Libeskind Hélène Binet Writing MachineWriting Machine by Daniel Libeskind. (Photo: Hélène Binet).
Lorentz Center Scientific Workshop


There is no such thing as simple text

Language, Knowledge and People in Perspective

From: Tuesday 18 Apr 2017 through Friday 21 Apr 2017
Venue: Lorentz Center@Snellius

Scientific organizers:
Piek Vossen (Computational Linguistics and Lexicology, VU, Amsterdam)
Lora Aroyo (Human Semantics & Semantic Web, CrowdTruth @IBM/VU, Amsterdam)
Julia Noordegraaf (Media Studies, UvA, Amsterdam)
Ivar Vermeulen (Social Sciences, VU, Amsterdam)
Chris Welty (Massive Scale NLP & Semantics, VU/Google, New York, USA)

Workshop description and aim

Finding knowledge and information on the web is becoming an almost trivial task, understanding its value, the credibility and perspective of its source, on the other hand, is becoming increasingly problematic. While the Internet and other digital modes of communication have made access to knowledge and information much easier, the burden on the users of the Web to filter and judge information has increased. Technology lags behind when it comes to providing users with proper tools to track information provenance, the perspective of the source, and the validity of found information within the abundance of sources. It is a common saying that on the Web you can find any truth that may be convenient to you, yet we have little knowledge about how beliefs actually spread and how this impacts our view on the world. Many questions with respect to the impact of being online will remain unanswered unless we come to grips with these social communication processes. When do online discussions in distributive communities lead to either convergence or polarization? How does social filtering work and does it change as result of online debates? What is the impact on identity and group membership when dealing with convergent or hostile beliefs?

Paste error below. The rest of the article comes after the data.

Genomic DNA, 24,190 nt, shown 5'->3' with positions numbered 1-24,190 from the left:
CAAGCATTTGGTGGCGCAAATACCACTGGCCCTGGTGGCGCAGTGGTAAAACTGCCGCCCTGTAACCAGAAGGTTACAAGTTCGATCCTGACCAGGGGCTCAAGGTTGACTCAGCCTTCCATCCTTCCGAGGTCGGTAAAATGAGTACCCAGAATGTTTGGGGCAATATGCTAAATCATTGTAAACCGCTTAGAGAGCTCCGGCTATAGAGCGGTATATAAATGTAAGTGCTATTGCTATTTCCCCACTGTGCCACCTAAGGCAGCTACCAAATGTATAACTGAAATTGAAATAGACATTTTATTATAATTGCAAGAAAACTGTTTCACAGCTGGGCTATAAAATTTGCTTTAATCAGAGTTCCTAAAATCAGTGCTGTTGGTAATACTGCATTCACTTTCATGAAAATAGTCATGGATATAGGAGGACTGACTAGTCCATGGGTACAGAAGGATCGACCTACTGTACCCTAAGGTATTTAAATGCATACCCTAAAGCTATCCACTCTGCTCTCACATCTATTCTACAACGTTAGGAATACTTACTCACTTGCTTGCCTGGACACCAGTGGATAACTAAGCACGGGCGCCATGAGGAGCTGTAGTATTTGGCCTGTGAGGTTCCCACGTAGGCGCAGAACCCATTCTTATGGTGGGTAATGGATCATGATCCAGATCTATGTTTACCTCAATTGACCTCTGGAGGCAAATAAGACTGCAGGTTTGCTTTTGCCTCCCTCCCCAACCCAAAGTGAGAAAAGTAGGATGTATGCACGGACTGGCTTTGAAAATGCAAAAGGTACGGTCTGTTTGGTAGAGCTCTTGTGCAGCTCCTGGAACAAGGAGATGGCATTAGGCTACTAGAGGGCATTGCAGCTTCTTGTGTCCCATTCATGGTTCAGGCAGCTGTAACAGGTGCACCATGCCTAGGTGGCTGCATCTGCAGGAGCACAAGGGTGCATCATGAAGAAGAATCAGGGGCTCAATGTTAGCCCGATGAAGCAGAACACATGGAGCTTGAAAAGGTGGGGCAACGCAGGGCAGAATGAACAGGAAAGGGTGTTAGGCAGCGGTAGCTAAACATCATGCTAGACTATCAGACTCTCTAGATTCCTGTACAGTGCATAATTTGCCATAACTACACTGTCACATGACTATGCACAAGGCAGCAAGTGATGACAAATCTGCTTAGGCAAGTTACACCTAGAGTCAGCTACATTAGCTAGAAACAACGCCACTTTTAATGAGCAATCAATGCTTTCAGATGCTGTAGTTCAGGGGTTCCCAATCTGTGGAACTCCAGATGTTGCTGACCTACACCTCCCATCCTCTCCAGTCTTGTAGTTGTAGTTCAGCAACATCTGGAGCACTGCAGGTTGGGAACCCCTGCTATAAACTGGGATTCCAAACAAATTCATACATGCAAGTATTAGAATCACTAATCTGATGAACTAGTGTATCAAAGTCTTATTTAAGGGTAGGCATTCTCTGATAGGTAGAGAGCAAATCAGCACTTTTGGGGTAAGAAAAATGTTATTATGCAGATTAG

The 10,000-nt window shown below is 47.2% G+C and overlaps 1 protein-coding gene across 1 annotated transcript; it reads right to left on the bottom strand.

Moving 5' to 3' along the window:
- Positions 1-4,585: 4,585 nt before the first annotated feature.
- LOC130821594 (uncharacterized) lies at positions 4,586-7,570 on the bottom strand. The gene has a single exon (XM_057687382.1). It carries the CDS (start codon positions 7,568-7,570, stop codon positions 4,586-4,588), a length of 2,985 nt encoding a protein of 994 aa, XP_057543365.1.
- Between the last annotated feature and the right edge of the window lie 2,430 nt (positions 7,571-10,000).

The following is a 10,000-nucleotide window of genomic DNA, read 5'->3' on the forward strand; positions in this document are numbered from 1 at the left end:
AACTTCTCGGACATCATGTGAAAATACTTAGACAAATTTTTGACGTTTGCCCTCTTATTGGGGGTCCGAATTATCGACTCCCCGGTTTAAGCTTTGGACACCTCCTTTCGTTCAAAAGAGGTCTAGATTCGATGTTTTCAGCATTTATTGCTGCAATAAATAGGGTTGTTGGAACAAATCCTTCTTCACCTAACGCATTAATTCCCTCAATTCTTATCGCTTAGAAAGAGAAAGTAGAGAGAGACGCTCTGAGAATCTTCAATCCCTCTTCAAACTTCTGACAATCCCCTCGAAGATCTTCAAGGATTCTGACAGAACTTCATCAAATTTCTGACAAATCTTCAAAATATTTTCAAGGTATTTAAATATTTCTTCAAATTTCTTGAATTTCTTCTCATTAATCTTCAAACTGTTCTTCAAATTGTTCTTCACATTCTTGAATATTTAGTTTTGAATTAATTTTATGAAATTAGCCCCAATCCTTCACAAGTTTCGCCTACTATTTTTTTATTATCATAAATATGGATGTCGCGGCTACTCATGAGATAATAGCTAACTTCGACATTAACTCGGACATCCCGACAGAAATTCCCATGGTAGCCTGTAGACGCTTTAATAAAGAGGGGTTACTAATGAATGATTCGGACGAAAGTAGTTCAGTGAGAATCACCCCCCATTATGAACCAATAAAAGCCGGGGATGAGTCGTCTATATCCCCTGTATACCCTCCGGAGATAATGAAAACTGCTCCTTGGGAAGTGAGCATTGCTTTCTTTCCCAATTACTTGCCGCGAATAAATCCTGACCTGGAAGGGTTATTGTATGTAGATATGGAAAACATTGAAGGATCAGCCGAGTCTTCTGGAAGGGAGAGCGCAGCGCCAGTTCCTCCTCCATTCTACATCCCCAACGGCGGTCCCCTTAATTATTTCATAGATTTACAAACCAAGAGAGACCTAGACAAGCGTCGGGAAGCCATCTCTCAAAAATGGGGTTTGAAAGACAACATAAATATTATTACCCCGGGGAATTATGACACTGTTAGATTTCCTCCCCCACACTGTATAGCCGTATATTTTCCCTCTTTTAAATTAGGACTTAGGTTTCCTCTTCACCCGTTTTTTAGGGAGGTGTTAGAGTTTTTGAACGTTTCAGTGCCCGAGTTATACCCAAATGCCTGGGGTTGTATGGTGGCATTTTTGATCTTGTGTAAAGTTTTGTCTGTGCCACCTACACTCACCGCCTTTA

Besides the fact that, nowadays, we can track many social activities on the web and analyze what people ‘talk about’, the language that people use is in itself a source of information about the attitudes and perspectives that people hold. There is no such thing as simple text. We often express our emotions, opinions and positions verbally in subtle ways that can sometimes be made explicit more easily by computer software than by human observers. Automatic mining of subjectivity and perspective relations from language could be exploited to learn more on the impact of communication on the Web. The availability of digital data at all these different levels opens up the unique opportunity to dynamically model information, knowledge and mediated communication as well as their social implications. This can be done from the lowest micro-level of symbolic data (such as texts), to interpretation and knowledge, up to the higher macro-levels of (1) social groups and identity, (2) social activity and dynamics, and (3) societal impact.

The proposed workshop aims to set the research agenda for an interdisciplinary approach to model information, knowledge and mediated communication from the micro-level up to the macro-level. Our vision is that such integrated models will allow us to: a) develop technologies that make the spreading of and perspective on knowledge explicit and transparent, b) measure the impact communication have on our world views and beliefs as shown by social activities and measurable choices, and c) increase people’s awareness of the tacit meanings that knowledge and information may carry.

Preliminary Workshop Program

Day 1 – Tuesday April 18, 2017 — Getting started

Introduction: Piek Vossen 10:00 11:00
Who is who? 11:00 12:30
Lunch 12:30 14:00
Industry & Application perspective 14:00 15:30
Coffee break 15:30 16:00
Plenary discussion on future collaborations and projects with industry 16:00 17:00
Welcome reception

Day 2 – Wednesday April 19, 2017
The computational perspective: from micro level symbols to interpretations

09:00 10:00
10:00 11:00
11:00 11:30
Coffee break 11:30 12:00
Breakout session 12:00 13:00
Lunch 13:00 14:30
Plenary presentations & posters/demos 14:30 15:30
Coffee break 15:30 16:00
Plenary discussion 16:00 17:00
Workshop dinner

Day 3 – Thursday April 20, 2017
The impact perspective: from social structures to dynamics and impact

09:00 10:00
10:00 11:00
Coffee break 11:00 11:30
Breakout session 11:30 12:30
Lunch 12:30 14:30
Plenary presentations & posters/demos 14:30 15:30
Coffee break 15:30 16:00
Plenary discussion 16:00 17:00

Day 4 – Friday April 21, 2017
Wrap-up, synthesis and future plans

Summary presentations and synthesis: from symbols to impact 09:30 10:30
Coffee break 10:30 11:15
Breakout session 11:15 12:00
Lunch 12:00 14:00
Keynote 14:00 15:00
Roadmap and future actions 15:00 16:00

“A Societal Debate: Vaccines!” Piek Vossen at the Lustrum conference ‘Connected World’ March 2016“A Societal Debate: Vaccines!” Piek Vossen at ‘Connected World’ conference March 2016.

“We do not live in the Information Society: FREE ACCESS TO INFORMATION AND KNOWLEDGE.


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